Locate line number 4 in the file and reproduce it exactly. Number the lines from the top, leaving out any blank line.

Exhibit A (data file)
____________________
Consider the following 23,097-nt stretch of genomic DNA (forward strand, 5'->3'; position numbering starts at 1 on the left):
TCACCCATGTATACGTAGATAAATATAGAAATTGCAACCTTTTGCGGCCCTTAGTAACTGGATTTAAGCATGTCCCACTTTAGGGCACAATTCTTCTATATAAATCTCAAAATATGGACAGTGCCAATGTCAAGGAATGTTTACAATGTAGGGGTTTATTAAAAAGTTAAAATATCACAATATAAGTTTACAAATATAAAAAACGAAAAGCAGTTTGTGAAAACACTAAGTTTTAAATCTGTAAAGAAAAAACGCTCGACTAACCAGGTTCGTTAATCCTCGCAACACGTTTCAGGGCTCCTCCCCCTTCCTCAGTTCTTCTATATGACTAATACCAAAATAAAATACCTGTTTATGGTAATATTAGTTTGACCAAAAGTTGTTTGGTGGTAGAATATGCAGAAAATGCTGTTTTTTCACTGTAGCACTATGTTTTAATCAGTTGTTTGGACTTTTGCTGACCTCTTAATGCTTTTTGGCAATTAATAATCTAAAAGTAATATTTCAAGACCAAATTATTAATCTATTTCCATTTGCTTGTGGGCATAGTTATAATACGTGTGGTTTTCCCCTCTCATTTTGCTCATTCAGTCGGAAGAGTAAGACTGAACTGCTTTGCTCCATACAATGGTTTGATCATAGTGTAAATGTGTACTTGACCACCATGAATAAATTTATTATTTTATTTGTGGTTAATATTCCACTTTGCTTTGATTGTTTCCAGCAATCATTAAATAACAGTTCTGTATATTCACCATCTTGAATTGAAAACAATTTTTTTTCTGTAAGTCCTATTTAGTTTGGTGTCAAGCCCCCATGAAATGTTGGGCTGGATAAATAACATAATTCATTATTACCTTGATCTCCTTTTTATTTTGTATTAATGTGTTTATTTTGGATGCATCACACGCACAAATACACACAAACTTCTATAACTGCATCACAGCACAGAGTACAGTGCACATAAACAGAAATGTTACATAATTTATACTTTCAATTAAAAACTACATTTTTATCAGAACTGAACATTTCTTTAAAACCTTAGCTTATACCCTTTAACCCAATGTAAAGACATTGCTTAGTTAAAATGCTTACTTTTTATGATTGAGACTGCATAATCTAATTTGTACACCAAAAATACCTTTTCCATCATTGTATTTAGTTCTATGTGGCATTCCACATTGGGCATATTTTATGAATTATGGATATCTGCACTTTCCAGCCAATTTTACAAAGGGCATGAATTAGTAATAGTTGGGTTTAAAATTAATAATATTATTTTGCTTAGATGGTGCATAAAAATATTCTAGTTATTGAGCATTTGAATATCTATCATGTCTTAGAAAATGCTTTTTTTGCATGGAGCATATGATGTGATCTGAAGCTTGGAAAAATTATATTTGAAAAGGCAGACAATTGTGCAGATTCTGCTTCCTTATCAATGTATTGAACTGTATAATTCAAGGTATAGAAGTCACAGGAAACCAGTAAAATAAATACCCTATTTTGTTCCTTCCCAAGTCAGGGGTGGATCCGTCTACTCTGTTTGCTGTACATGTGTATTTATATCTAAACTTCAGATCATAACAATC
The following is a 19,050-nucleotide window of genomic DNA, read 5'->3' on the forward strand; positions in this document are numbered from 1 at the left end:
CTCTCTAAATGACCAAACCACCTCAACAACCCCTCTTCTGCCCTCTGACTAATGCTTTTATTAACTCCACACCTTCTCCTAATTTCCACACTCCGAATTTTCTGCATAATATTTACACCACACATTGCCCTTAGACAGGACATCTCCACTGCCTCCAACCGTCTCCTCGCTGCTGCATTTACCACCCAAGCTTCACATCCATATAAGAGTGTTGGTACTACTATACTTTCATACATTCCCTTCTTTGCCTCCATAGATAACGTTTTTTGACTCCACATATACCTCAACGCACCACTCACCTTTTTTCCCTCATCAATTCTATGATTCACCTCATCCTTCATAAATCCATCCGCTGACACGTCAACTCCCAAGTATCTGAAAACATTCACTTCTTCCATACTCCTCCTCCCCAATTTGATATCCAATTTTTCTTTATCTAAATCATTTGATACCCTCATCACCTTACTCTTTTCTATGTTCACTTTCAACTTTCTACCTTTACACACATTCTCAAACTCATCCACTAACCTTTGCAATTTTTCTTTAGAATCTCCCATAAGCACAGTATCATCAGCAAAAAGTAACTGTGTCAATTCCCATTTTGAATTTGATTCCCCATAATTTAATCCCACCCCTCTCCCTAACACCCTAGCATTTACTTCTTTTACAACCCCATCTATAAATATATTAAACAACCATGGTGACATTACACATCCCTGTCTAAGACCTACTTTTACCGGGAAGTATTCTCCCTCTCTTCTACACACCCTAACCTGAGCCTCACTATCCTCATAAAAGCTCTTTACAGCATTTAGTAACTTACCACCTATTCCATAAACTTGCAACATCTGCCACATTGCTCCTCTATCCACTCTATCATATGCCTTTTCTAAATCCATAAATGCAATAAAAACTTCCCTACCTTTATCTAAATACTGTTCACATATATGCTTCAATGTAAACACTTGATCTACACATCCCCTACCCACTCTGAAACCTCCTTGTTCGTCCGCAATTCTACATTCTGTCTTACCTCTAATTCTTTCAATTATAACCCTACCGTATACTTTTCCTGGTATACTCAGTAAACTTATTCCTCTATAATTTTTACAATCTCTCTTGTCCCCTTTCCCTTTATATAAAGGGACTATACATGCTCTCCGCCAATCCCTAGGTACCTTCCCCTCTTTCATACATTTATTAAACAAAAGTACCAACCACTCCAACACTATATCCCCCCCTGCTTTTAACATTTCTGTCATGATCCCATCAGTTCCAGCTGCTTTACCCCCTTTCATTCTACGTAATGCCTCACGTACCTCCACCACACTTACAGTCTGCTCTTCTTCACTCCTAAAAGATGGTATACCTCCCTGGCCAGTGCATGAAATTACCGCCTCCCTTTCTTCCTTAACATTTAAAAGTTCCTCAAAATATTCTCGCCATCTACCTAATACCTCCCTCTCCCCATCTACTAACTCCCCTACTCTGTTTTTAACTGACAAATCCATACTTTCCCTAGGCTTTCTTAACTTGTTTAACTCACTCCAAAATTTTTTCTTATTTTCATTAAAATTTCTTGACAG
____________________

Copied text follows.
CTCTCTAAATGACCAAACCACCTCAACAACCCCTCTTCTGCCCTCTGACTAATGCTTTTATTAACTCCACACCTTCTCCTAATTTCCACACTCCGAATTTTCTGCATAATATTTACACCACACATTGCCCTTAGACAGGACATCTCCACTGCCTCCAACCGTCTCCTCGCTGCTGCATTTACCACCCAAGCTTCACATCCATATAAGAGTGTTGGTACTACTATACTTTCATACATTCCCTTCTTTGCCTCCATAGATAACGTTTTTTGACTCCACATATACCTCAACGCACCACTCACCTTTTTTCCCTCATCAATTCTATGATTCACCTCATCCTTCATAAATCCATCCGCTGACACGTCAACTCCCAAGTATCTGAAAACATTCACTTCTTCCATACTCCTCCTCCCCAATTTGATATCCAATTTTTCTTTATCTAAATCATTTGATACCCTCATCACCTTACTCTTTTCTATGTTCACTTTCAACTTTCTACCTTTACACACATTCTCAAACTCATCCACTAACCTTTGCAATTTTTCTTTAGAATCTCCCATAAGCACAGTATCATCAGCAAAAAGTAACTGTGTCAATTCCCATTTTGAATTTGATTCCCCATAATTTAATCCCACCCCTCTCCCTAACACCCTAGCATTTACTTCTTTTACAACCCCATCTATAAATATATTAAACAACCATGGTGACATTACACATCCCTGTCTAAGACCTACTTTTACCGGGAAGTATTCTCCCTCTCTTCTACACACCCTAACCTGAGCCTCACTATCCTCATAAAAGCTCTTTACAGCATTTAGTAACTTACCACCTATTCCATAAACTTGCAACATCTGCCACATTGCTCCTCTATCCACTCTATCATATGCCTTTTCTAAATCCATAAATGCAATAAAAACTTCCCTACCTTTATCTAAATACTGTTCACATATATGCTTCAATGTAAACACTTGATCTACACATCCCCTACCCACTCTGAAACCTCCTTGTTCGTCCGCAATTCTACATTCTGTCTTACCTCTAATTCTTTCAATTATAACCCTACCGTATACTTTTCCTGGTATACTCAGTAAACTTATTCCTCTATAATTTTTACAATCTCTCTTGTCCCCTTTCCCTTTATATAAAGGGACTATACATGCTCTCCGCCAATCCCTAGGTACCTTCCCCTCTTTCATACATTTATTAAACAAAAGTACCAACCACTCCAACACTATATCCCCCCCTGCTTTTAACATTTCTGTCATGATCCCATCAGTTCCAGCTGCTTTACCCCCTTTCATTCTACGTAATGCCTCACGTACCTCCACCACACTTACAGTCTGCTCTTCTTCACTCCTAAAAGATGGTATACCTCCCTGGCCAGTGCATGAAATTACCGCCTCCCTTTCTTCCTTAACATTTAAAAGTTCCTCAAAATATTCTCGCCATCTACCTAATACCTCCCTCTCCCCATCTACTAACTCCCCTACTCTGTTTTTAACTGACAAATCCATACTTTCCCTAGGCTTTCTTAACTTGTTTAACTCACTCCAAAATTTTTTCTTATTTTCATTAAAATTTCTTGACAG